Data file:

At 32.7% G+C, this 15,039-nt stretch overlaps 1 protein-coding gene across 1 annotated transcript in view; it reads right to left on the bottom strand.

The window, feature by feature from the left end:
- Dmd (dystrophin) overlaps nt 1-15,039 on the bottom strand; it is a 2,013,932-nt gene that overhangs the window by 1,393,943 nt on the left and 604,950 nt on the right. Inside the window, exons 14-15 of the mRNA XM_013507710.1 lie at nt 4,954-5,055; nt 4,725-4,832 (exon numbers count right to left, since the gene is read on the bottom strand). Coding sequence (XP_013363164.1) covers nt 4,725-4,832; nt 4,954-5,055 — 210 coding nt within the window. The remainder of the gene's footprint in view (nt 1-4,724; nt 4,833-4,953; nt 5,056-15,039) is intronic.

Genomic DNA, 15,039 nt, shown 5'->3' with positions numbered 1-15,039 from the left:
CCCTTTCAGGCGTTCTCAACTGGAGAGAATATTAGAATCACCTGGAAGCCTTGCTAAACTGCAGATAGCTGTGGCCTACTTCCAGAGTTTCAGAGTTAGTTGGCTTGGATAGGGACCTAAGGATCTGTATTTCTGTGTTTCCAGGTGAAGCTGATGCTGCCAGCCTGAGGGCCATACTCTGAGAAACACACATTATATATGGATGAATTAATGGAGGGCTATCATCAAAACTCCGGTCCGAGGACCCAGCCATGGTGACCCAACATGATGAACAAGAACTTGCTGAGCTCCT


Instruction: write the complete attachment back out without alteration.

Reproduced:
At 32.7% G+C, this 15,039-nt stretch overlaps 1 protein-coding gene across 1 annotated transcript in view; it reads right to left on the bottom strand.

The window, feature by feature from the left end:
- Dmd (dystrophin) overlaps nt 1-15,039 on the bottom strand; it is a 2,013,932-nt gene that overhangs the window by 1,393,943 nt on the left and 604,950 nt on the right. Inside the window, exons 14-15 of the mRNA XM_013507710.1 lie at nt 4,954-5,055; nt 4,725-4,832 (exon numbers count right to left, since the gene is read on the bottom strand). Coding sequence (XP_013363164.1) covers nt 4,725-4,832; nt 4,954-5,055 — 210 coding nt within the window. The remainder of the gene's footprint in view (nt 1-4,724; nt 4,833-4,953; nt 5,056-15,039) is intronic.

Genomic DNA, 15,039 nt, shown 5'->3' with positions numbered 1-15,039 from the left:
CCCTTTCAGGCGTTCTCAACTGGAGAGAATATTAGAATCACCTGGAAGCCTTGCTAAACTGCAGATAGCTGTGGCCTACTTCCAGAGTTTCAGAGTTAGTTGGCTTGGATAGGGACCTAAGGATCTGTATTTCTGTGTTTCCAGGTGAAGCTGATGCTGCCAGCCTGAGGGCCATACTCTGAGAAACACACATTATATATGGATGAATTAATGGAGGGCTATCATCAAAACTCCGGTCCGAGGACCCAGCCATGGTGACCCAACATGATGAACAAGAACTTGCTGAGCTCCT